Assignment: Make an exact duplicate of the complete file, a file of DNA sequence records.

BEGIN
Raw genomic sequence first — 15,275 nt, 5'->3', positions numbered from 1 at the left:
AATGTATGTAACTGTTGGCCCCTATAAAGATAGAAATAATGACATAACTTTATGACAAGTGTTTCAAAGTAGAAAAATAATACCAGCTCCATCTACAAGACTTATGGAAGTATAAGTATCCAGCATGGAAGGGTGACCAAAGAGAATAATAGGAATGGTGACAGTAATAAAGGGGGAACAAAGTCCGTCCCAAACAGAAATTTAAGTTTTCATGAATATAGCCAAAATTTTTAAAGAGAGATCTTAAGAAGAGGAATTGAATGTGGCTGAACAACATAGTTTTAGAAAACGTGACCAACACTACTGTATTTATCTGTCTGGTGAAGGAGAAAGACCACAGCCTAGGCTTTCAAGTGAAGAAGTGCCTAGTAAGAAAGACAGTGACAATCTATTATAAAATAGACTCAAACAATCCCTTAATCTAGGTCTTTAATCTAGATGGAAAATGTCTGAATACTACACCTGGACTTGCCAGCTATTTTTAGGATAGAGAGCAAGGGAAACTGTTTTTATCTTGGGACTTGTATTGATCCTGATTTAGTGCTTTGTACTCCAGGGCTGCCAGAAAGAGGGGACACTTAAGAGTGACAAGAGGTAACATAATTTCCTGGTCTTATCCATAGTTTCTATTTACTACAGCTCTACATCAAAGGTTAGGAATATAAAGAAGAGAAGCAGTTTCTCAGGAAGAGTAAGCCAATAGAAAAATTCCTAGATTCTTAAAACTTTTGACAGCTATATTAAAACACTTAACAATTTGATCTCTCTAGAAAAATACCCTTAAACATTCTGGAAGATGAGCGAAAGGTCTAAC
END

Raw genomic sequence first — 15,275 nt, 5'->3', positions numbered from 1 at the left:
AATGTATGTAACTGTTGGCCCCTATAAAGATAGAAATAATGACATAACTTTATGACAAGTGTTTCAAAGTAGAAAAATAATACCAGCTCCATCTACAAGACTTATGGAAGTATAAGTATCCAGCATGGAAGGGTGACCAAAGAGAATAATAGGAATGGTGACAGTAATAAAGGGGGAACAAAGTCCGTCCCAAACAGAAATTTAAGTTTTCATGAATATAGCCAAAATTTTTAAAGAGAGATCTTAAGAAGAGGAATTGAATGTGGCTGAACAACATAGTTTTAGAAAACGTGACCAACACTACTGTATTTATCTGTCTGGTGAAGGAGAAAGACCACAGCCTAGGCTTTCAAGTGAAGAAGTGCCTAGTAAGAAAGACAGTGACAATCTATTATAAAATAGACTCAAACAATCCCTTAATCTAGGTCTTTAATCTAGATGGAAAATGTCTGAATACTACACCTGGACTTGCCAGCTATTTTTAGGATAGAGAGCAAGGGAAACTGTTTTTATCTTGGGACTTGTATTGATCCTGATTTAGTGCTTTGTACTCCAGGGCTGCCAGAAAGAGGGGACACTTAAGAGTGACAAGAGGTAACATAATTTCCTGGTCTTATCCATAGTTTCTATTTACTACAGCTCTACATCAAAGGTTAGGAATATAAAGAAGAGAAGCAGTTTCTCAGGAAGAGTAAGCCAATAGAAAAATTCCTAGATTCTTAAAACTTTTGACAGCTATATTAAAACACTTAACAATTTGATCTCTCTAGAAAAATACCCTTAAACATTCTGGAAGATGAGCGAAAGGTCTAAC